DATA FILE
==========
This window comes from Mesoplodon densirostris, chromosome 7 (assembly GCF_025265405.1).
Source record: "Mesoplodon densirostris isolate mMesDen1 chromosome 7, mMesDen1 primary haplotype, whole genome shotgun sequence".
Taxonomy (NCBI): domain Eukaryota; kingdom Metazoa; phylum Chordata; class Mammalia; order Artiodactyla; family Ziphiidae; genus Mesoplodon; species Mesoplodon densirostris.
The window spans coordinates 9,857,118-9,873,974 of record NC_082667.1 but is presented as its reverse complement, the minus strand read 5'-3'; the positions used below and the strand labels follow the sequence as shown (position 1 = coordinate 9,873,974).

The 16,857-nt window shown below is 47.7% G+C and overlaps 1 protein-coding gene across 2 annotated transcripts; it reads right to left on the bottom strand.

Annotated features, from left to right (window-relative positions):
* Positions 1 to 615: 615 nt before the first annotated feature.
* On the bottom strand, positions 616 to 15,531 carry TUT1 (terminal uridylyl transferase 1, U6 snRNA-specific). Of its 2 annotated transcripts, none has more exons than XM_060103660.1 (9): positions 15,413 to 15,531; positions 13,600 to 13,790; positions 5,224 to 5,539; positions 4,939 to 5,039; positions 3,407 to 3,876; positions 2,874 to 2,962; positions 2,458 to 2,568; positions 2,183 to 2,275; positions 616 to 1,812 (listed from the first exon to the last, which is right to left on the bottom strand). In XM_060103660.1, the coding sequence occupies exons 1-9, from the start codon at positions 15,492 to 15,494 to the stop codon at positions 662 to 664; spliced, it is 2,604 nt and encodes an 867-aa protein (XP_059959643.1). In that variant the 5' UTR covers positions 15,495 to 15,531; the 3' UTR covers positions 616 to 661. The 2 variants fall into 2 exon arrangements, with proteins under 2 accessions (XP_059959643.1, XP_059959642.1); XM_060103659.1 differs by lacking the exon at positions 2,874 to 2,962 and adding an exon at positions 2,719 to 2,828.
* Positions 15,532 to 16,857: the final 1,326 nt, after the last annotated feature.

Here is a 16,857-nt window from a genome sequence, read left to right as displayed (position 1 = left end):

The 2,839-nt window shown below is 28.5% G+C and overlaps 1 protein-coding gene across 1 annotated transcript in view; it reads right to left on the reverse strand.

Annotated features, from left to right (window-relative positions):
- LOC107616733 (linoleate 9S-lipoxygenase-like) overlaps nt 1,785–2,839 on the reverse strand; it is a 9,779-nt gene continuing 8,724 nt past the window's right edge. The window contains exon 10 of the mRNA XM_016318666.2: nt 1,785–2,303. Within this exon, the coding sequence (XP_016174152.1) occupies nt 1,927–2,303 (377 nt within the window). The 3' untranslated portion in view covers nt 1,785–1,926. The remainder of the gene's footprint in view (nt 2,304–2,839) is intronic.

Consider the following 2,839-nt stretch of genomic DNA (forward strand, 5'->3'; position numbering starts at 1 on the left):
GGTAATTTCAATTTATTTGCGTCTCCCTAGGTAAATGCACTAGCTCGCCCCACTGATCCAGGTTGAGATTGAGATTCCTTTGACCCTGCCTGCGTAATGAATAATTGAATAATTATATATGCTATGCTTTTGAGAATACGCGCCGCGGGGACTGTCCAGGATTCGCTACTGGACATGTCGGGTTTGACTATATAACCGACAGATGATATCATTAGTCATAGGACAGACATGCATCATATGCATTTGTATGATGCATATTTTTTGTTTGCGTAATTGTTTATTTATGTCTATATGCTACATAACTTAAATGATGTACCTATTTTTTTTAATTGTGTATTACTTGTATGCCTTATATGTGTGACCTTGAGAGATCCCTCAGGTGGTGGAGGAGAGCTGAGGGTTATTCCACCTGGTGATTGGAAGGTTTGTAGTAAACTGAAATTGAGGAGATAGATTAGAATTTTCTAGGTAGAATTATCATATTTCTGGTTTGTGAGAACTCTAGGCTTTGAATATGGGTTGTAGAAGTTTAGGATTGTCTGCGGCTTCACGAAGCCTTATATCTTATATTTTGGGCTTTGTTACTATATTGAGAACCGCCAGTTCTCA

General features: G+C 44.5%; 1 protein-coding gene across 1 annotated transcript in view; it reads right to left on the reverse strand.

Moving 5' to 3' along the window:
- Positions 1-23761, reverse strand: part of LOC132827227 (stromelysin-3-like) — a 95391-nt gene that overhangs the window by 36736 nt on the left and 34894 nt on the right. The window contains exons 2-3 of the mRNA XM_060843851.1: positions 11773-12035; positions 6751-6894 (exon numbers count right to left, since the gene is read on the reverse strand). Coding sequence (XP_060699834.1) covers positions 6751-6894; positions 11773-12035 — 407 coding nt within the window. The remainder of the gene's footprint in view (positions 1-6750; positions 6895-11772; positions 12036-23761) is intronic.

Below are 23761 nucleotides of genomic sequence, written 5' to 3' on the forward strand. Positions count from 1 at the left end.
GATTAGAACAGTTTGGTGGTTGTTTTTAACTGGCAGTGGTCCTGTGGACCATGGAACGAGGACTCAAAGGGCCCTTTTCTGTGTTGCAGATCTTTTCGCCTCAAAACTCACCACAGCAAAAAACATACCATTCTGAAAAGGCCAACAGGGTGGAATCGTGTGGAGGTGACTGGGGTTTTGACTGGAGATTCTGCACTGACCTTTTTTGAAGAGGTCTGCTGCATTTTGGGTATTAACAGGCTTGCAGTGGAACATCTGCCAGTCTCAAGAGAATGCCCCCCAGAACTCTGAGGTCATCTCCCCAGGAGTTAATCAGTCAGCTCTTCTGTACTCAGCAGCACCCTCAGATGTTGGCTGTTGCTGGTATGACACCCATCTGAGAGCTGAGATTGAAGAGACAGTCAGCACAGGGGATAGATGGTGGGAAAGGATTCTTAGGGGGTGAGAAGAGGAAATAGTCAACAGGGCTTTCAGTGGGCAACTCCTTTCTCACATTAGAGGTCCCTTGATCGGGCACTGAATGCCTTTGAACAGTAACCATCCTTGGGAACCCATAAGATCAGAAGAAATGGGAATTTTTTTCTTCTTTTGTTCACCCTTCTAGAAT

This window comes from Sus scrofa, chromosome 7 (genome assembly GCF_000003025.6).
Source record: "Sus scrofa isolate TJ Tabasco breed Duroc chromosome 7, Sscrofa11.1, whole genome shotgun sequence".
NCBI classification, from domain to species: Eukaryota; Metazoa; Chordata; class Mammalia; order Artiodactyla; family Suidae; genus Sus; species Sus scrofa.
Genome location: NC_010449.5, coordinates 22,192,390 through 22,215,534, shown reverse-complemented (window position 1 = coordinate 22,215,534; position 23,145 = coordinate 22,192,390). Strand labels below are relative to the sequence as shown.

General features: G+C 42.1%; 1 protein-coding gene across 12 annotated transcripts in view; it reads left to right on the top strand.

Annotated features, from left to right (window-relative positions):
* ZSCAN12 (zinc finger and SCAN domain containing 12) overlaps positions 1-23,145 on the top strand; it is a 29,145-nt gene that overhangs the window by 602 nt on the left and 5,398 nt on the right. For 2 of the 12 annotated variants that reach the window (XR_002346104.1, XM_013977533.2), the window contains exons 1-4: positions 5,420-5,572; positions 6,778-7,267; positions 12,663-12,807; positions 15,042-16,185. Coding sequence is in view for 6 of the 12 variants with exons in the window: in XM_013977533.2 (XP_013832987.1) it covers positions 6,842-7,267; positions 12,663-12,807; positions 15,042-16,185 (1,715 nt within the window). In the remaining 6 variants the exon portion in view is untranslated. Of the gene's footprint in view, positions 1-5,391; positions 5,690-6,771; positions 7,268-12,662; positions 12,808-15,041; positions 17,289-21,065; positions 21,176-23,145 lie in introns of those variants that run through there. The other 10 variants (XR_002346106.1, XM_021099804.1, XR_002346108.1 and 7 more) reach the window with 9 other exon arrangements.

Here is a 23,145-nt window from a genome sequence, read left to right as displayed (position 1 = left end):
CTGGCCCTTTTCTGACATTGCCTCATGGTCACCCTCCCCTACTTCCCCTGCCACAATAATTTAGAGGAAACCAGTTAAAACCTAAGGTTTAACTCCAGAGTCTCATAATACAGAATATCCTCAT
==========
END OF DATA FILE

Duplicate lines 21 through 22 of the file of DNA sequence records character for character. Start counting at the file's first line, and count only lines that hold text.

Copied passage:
This window comes from Sus scrofa, chromosome 7 (genome assembly GCF_000003025.6).
Source record: "Sus scrofa isolate TJ Tabasco breed Duroc chromosome 7, Sscrofa11.1, whole genome shotgun sequence".